Thursday, August 16, 2012

Romney: "I paid taxes every single year"

Romney on his tax status:

I just have to say, given the challenges that America faces – 23 million people out of work, Iran about to become nuclear, one out of six Americans in poverty – the fascination with taxes I’ve paid I find to be very small-minded compared to the broad issues that we face. But I did go back and look at my taxes and over the past 10 years I never paid less than 13 percent. I think the most recent year is 13.6 or something like that. So I paid taxes every single year. source

Mitt Romney, while answering questions on the campaign trail, conveyed a sense of indignation that he has to answer questions regarding his tax status:
How dare you ask me about my tax level.

He suggests that this thread of questions is nothing more than a Democratic/Obama creation to divert voters' attention away from the important issues facing our country.

He could not be more wrong!

The paltry 13% tax level -- or lower -- he pays underscores the very nature of the growing divide in America between the concentrated wealth of the 1% and the struggling to get by middle-class. Furthermore, the tax shelters, tax loopholes Swiss accounts, Cayman Island accounts and Bermuda accounts all show a pattern of someone trying to evade tax responsibilities by stashing money abroad -- very unpatriotic and non-presidential.

However, most importantly, Romney is a proud member of the uber wealthy that bemoan the 13% or less in taxes they pay. Hence, Romney is championing for even greater tax cuts for this class and higher taxes for the middle-class:

Mitt Romney’s plan to overhaul the tax code would produce cuts for the richest 5 percent of Americans — and bigger bills for everybody else, according to an independent analysis set for release Wednesday.

The study was conducted by researchers at the nonpartisan Tax Policy Center, a joint project of the Brookings Institution and the Urban Institute, who seem to bend over backward to be fair to the Republican presidential candidate. To cover the cost of his plan — which would reduce tax rates by 20 percent, repeal the estate tax and eliminate taxes on investment income for middle-class taxpayers — the researchers assume that Romney would go after breaks for the richest taxpayers first. source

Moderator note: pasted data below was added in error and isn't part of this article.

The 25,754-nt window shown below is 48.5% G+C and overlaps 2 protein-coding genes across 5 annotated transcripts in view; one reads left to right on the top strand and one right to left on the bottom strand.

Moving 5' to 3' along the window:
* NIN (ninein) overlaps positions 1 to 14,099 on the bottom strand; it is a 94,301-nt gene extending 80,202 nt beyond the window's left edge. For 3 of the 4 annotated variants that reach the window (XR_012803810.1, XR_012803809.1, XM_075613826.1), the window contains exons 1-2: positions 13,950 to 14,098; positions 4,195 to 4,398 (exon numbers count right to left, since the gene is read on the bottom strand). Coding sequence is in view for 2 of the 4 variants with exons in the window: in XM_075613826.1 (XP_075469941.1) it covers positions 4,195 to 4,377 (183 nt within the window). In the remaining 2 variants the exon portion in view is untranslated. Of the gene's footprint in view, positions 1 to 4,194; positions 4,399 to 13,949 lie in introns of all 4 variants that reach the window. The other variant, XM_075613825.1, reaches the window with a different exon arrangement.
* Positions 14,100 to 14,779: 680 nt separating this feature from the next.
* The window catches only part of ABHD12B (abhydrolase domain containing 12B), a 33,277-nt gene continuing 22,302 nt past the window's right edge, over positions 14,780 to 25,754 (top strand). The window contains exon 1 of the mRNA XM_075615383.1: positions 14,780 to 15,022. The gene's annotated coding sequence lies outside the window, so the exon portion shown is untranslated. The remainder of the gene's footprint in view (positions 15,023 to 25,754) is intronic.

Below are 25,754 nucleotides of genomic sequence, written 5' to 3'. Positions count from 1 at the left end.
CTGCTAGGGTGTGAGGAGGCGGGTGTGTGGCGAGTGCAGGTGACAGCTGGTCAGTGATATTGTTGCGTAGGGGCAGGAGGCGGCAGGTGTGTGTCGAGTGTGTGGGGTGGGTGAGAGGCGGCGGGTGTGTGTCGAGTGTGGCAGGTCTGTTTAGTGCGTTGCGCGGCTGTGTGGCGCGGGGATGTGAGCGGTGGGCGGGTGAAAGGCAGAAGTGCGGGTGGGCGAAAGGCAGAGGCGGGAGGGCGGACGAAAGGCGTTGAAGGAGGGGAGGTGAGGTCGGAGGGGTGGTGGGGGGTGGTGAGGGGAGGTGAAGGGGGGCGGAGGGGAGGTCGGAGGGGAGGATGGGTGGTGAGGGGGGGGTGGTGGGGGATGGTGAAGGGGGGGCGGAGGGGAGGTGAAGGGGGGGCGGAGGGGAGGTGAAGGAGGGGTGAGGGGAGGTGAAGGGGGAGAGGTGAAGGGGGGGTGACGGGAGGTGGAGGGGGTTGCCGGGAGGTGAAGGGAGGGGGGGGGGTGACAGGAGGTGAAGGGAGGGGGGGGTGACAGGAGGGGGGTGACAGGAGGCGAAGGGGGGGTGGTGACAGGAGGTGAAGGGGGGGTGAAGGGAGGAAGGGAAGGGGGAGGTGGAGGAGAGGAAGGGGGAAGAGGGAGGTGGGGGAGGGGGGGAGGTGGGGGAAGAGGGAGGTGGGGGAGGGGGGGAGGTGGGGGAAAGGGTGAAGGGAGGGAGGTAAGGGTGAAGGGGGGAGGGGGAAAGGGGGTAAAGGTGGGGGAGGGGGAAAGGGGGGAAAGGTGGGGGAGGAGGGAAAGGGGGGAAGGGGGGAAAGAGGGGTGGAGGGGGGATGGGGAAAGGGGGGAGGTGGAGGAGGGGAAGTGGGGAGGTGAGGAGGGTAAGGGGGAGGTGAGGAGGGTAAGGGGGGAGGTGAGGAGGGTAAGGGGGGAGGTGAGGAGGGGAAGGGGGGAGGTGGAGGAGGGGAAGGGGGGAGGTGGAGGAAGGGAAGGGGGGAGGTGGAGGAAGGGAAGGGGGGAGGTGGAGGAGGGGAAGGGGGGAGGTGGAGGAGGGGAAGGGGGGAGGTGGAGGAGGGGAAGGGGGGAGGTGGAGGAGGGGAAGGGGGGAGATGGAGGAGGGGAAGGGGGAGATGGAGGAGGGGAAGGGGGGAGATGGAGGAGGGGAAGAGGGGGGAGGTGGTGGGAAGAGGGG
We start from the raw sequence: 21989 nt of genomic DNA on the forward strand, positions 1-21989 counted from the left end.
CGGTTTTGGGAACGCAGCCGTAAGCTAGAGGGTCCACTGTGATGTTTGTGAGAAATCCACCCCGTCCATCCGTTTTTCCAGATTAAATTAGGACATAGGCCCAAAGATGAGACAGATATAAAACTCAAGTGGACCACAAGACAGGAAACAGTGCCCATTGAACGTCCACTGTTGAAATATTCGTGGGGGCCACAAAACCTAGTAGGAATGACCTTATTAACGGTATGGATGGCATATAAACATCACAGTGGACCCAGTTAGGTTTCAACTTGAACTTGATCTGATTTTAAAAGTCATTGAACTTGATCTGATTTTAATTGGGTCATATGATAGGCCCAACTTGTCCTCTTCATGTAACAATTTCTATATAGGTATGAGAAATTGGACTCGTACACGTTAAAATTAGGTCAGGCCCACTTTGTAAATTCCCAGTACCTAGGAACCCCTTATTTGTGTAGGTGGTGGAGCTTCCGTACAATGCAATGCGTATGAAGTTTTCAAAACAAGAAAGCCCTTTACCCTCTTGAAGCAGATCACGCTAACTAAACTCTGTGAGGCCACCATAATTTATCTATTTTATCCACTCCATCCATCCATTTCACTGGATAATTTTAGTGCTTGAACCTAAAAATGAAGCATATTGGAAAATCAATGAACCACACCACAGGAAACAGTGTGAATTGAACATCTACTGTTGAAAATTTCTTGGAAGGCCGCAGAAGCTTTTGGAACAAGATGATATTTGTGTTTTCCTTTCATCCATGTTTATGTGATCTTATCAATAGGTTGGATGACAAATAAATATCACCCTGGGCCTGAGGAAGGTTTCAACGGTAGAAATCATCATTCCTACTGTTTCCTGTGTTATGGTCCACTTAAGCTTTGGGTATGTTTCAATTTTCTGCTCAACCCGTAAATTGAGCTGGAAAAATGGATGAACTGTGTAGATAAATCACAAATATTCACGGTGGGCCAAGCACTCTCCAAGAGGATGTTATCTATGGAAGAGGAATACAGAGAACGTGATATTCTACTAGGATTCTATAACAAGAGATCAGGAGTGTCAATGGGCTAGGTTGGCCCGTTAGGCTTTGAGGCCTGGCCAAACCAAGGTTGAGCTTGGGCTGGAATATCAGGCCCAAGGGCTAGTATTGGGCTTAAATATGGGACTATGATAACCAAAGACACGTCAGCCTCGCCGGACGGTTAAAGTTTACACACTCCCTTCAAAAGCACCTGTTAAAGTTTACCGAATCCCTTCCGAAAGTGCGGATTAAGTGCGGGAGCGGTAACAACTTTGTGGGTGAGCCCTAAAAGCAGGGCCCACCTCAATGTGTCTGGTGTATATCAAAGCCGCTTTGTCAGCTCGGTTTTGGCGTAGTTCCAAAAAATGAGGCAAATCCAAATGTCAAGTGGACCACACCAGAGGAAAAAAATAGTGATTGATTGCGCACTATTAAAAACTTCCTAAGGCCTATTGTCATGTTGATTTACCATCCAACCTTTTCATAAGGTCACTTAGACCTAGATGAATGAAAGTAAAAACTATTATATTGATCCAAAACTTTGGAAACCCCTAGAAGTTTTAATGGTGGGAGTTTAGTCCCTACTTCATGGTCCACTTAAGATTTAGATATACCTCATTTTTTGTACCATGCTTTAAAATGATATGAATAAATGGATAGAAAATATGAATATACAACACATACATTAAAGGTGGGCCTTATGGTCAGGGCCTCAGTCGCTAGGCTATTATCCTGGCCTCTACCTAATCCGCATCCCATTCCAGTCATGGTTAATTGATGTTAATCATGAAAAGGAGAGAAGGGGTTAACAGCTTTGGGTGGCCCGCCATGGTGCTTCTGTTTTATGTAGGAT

The biggest irony is that George Romney (Mitt's father) is the one that set the precedent for full tax disclosure when he ran for president in 1968:

On December 12, 1967, George Romney's biographer previewed his coming book for the popular magazine Look, and offered a glimpse of what it was like to cover the almost compulsively open governor of Michigan.

Romney, T. George Harris wrote, "has a pronounced tendency to act as he sees fit, even if it might lead to embarrassment." The governor had answered a question about Mormon undergarments despite knowing that "it might inspire a national giggle," and his wife spoke with unusual openness about their marriage.

There was, though, one exception to this pattern: "He balked when I badgered him for a copy of his latest Form 1040, the Federal Individual Income Tax Return," Harris wrote. "Release of the document, while it might serve a political purpose, would not prove very much, he argued. One year could be a fluke, perhaps done for show, and what mattered in personal finance was how a man conducted himself over the long haul."

Romney's son has defined his campaign in opposition to his father's, with a strict zone of privacy that extends to his personal finances; he finally released two years of tax returns, and has refused to release more. George Romney, however, called Harris back and surprised him.

"Stumped by this argument, I was not prepared for the move that it eventually led him to make: He ordered up all the Form 1040's that he and Mrs. Rome had filed over the past twelve years — including those profitable ones from when he saved the American Motors Company from bankruptcy and became a millionaire on the company's stock options."

Harris learned a great deal from the numbers, notably that the Romneys had given 23% of their adjusted gross income to charity, about three quarters of that to the Mormon church. One year, they gave away all but $390 of Romney's salary and bonus.

Romney also payed an income tax rate several times that of his son's roughly 15%: He payed more than half of his income in taxes some years, and paid a total rate for the period over 50%. source

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